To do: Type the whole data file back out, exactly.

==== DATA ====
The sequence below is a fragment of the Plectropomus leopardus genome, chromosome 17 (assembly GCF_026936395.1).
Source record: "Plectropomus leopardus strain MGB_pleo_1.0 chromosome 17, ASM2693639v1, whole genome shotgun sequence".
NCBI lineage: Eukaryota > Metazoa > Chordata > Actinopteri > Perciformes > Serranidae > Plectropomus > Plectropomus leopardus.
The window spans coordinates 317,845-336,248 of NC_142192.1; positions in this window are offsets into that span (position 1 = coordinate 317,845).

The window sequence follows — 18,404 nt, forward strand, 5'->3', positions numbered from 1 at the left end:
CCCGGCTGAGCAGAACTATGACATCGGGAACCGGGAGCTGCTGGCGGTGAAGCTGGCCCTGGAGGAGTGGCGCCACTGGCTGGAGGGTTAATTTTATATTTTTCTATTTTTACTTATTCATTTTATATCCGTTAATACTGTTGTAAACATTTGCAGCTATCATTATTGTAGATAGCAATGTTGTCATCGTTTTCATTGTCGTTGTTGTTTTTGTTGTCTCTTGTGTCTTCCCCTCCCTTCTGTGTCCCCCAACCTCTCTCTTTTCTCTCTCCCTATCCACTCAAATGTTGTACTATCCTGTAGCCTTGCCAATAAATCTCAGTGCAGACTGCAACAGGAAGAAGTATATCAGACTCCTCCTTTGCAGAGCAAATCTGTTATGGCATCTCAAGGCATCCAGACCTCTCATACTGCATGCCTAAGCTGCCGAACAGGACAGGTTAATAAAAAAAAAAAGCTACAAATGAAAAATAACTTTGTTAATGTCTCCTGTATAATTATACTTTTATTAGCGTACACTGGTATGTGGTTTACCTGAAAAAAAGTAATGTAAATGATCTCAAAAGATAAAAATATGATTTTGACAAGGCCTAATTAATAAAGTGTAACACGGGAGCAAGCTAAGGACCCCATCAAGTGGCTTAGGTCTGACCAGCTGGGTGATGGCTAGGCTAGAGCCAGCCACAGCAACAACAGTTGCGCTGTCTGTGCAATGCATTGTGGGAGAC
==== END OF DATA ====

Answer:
The sequence below is a fragment of the Plectropomus leopardus genome, chromosome 17 (assembly GCF_026936395.1).
Source record: "Plectropomus leopardus strain MGB_pleo_1.0 chromosome 17, ASM2693639v1, whole genome shotgun sequence".
NCBI lineage: Eukaryota > Metazoa > Chordata > Actinopteri > Perciformes > Serranidae > Plectropomus > Plectropomus leopardus.
The window spans coordinates 317,845-336,248 of NC_142192.1; positions in this window are offsets into that span (position 1 = coordinate 317,845).

The window sequence follows — 18,404 nt, forward strand, 5'->3', positions numbered from 1 at the left end:
CCCGGCTGAGCAGAACTATGACATCGGGAACCGGGAGCTGCTGGCGGTGAAGCTGGCCCTGGAGGAGTGGCGCCACTGGCTGGAGGGTTAATTTTATATTTTTCTATTTTTACTTATTCATTTTATATCCGTTAATACTGTTGTAAACATTTGCAGCTATCATTATTGTAGATAGCAATGTTGTCATCGTTTTCATTGTCGTTGTTGTTTTTGTTGTCTCTTGTGTCTTCCCCTCCCTTCTGTGTCCCCCAACCTCTCTCTTTTCTCTCTCCCTATCCACTCAAATGTTGTACTATCCTGTAGCCTTGCCAATAAATCTCAGTGCAGACTGCAACAGGAAGAAGTATATCAGACTCCTCCTTTGCAGAGCAAATCTGTTATGGCATCTCAAGGCATCCAGACCTCTCATACTGCATGCCTAAGCTGCCGAACAGGACAGGTTAATAAAAAAAAAAAGCTACAAATGAAAAATAACTTTGTTAATGTCTCCTGTATAATTATACTTTTATTAGCGTACACTGGTATGTGGTTTACCTGAAAAAAAGTAATGTAAATGATCTCAAAAGATAAAAATATGATTTTGACAAGGCCTAATTAATAAAGTGTAACACGGGAGCAAGCTAAGGACCCCATCAAGTGGCTTAGGTCTGACCAGCTGGGTGATGGCTAGGCTAGAGCCAGCCACAGCAACAACAGTTGCGCTGTCTGTGCAATGCATTGTGGGAGAC